replayvhsReplay: VHS is not dead is a one of a kind puzzle/platform game that has found its way to Playstation 4, Xbox One and WII U this week. It’s not that often you come across a game that features clever level design, awesome retro pixel art and brain breaking puzzles.

The game was created by a student team from the Institute of Internet and Multimedia, and is published with Neko Entertainment’s support. VHS is not dead has had a good start on Steam last summer and finally the game came to home consoles. The game has won several prizes amongst different organizations and after playing the game I’m not surprised it did.


The game starts with our game’s protagonist, Harvey Hachess, renting some VHS tapes, it’s obvious he loves the video store chick. While walking home something strange happens to him. When he finally comes him he starts watching his rented movies and he’s sucked into his television, Harvey must escape a series of movie-themed puzzle rooms by cooperating with the characters he meets.

Replay: VHS is not dead is a co-op game where your partner is your past self. It’s not like we did actually time travel or anything, we do that on Sundays. The game is simple yet elegant and unique. You’ll take control of a single “actor” at a time and try to complete some basic, or advanced puzzles. However, there are more than 1 “actors” in each scene, depending on difficulty there could be up to 5 “actors”. You must combine the “actors” movements and actions to resolve the level puzzles. Each character has to reach a certain fixed point in the level. You’ll have to hit rewind on your magical remote once you’ve done the actions with one “actor” and take control of another “actor” and do their part. You’re previous controlled character will no playback your previous movement and that’s how you’ll reach your goal. You will be able to play one or multiple actors as many times as necessary, to synchronize their actions and moves.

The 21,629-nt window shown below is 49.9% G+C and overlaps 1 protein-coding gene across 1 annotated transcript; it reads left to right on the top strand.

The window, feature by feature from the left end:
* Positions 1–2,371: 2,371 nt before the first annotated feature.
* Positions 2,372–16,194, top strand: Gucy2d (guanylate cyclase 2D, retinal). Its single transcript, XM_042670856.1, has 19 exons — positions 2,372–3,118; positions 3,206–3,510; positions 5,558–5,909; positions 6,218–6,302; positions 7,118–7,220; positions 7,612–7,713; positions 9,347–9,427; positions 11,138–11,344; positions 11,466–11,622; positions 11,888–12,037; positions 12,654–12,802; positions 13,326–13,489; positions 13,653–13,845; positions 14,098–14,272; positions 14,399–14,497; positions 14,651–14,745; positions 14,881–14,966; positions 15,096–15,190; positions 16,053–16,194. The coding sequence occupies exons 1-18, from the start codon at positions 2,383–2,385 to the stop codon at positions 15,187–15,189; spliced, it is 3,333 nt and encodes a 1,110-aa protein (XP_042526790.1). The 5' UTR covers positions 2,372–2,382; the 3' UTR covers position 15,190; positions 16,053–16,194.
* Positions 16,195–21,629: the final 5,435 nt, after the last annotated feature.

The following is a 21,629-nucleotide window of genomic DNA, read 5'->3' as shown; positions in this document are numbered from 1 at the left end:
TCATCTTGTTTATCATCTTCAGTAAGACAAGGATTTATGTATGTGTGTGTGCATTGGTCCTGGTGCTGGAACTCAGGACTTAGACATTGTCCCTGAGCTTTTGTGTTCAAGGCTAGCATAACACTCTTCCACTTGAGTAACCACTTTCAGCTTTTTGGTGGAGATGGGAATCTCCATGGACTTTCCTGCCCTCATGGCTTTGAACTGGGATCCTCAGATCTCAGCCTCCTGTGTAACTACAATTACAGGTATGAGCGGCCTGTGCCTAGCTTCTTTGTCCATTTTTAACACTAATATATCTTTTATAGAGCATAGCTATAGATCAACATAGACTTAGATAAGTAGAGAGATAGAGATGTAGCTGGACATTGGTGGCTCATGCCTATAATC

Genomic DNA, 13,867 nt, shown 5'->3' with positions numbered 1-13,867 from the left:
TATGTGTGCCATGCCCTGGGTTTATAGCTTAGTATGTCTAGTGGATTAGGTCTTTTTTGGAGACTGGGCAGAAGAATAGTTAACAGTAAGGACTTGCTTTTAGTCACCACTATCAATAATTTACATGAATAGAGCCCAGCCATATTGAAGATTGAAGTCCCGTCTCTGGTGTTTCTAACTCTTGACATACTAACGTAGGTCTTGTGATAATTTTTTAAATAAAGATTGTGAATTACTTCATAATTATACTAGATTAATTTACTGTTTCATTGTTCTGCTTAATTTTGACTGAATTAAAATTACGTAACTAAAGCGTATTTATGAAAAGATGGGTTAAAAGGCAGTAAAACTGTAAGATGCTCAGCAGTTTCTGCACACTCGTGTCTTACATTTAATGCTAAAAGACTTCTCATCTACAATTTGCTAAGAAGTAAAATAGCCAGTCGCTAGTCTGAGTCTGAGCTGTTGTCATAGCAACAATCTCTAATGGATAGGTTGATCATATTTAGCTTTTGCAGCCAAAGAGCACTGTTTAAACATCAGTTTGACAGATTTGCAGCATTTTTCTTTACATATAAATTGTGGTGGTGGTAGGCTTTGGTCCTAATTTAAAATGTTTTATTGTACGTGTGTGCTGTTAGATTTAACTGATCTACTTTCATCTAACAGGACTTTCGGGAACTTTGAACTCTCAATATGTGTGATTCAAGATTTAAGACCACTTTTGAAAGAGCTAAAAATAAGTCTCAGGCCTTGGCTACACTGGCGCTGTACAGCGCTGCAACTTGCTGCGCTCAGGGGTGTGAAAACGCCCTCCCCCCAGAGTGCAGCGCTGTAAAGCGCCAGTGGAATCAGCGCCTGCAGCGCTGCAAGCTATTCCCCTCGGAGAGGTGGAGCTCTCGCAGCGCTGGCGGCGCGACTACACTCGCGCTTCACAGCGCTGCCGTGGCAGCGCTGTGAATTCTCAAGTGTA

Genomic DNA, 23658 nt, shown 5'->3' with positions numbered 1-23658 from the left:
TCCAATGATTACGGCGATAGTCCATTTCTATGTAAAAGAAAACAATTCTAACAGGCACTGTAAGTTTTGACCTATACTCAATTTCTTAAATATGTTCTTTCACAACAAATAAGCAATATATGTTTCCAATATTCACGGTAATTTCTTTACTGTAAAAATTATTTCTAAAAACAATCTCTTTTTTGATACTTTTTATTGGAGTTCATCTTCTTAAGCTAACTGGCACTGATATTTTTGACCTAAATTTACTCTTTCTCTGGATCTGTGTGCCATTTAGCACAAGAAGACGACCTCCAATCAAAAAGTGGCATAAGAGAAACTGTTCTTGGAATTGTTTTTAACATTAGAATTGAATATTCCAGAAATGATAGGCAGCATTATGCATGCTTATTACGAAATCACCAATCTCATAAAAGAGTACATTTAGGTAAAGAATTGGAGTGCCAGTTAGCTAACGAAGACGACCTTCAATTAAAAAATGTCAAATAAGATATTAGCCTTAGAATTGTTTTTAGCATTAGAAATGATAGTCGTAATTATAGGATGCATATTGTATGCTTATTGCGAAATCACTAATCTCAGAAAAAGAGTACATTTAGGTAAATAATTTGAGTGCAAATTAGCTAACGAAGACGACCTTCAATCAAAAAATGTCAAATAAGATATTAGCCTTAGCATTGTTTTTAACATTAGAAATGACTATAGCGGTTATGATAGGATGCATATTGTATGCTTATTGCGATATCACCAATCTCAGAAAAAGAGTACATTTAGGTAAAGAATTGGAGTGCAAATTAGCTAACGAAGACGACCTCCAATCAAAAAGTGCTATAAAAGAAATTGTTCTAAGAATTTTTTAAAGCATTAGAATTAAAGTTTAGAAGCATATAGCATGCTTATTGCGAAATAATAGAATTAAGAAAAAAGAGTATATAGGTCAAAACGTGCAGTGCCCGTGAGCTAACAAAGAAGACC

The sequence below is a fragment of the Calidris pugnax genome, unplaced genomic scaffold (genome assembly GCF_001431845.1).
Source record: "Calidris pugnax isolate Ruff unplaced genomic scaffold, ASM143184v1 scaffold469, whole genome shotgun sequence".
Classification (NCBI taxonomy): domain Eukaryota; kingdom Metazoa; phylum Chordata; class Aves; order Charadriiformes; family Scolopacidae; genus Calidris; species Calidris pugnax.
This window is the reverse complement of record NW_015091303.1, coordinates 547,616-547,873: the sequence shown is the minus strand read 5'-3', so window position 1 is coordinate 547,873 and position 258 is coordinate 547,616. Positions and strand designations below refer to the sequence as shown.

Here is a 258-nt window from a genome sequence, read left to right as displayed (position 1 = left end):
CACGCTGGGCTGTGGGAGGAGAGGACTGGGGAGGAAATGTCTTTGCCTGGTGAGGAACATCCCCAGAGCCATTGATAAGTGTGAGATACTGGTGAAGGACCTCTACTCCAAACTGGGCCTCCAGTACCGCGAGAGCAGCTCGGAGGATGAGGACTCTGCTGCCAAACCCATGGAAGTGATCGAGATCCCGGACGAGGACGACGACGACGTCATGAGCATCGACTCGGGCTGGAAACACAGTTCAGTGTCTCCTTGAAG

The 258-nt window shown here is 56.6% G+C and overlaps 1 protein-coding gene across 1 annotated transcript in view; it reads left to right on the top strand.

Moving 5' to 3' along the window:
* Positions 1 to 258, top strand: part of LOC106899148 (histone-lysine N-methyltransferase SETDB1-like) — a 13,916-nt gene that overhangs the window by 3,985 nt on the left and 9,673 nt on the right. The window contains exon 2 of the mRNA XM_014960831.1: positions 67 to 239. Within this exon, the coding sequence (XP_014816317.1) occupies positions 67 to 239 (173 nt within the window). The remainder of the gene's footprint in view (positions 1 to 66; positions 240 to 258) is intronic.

This Replay principle is the game’s key feature, which works in more ways than one and the whole game is build around this feature. However, I tried to complete as much puzzles as possible with just 1 recording per character, thinking ahead to minimize the rewind function as a neat way to complete some levels. The more difficult levels need replays and some of these puzzles are frustrating and can consume quite some time. Things take a turn for the worst when you have to fight one of the game’s bosses. These puzzles are the most memorable and rewarding challenges in Replay: VHS is not dead. There’s a real sence of threat in these levels and the puzzles are more difficult than in the “normal” levels. These bosses are a real pain in the ass and will need your full attention. They’re hectic, complicated and stressful, but once you have completed one of these bosses you’ll get a very rewarding feeling, it’s one of the best feelings in the world.


Replay: VHS is not dead features about 70 levels in 4 different movie-based universes, with records to break and a secondary objective for each level. The game gives you a lot of gameplay for its cheap price, you can pick it up on Playstation 4, Xbox One and WII U for $9,99/€9,99

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Kevin "Method" van Dongen

Ain't no thing like me, except me. I am 50% of the awesome people behind this website. I enjoy writing about my deep love for (J)RPG's, fighting games, and Destiny. Really do not like Call of Duty and Battle Royale games. Absolutely love Sushi and Burgers.

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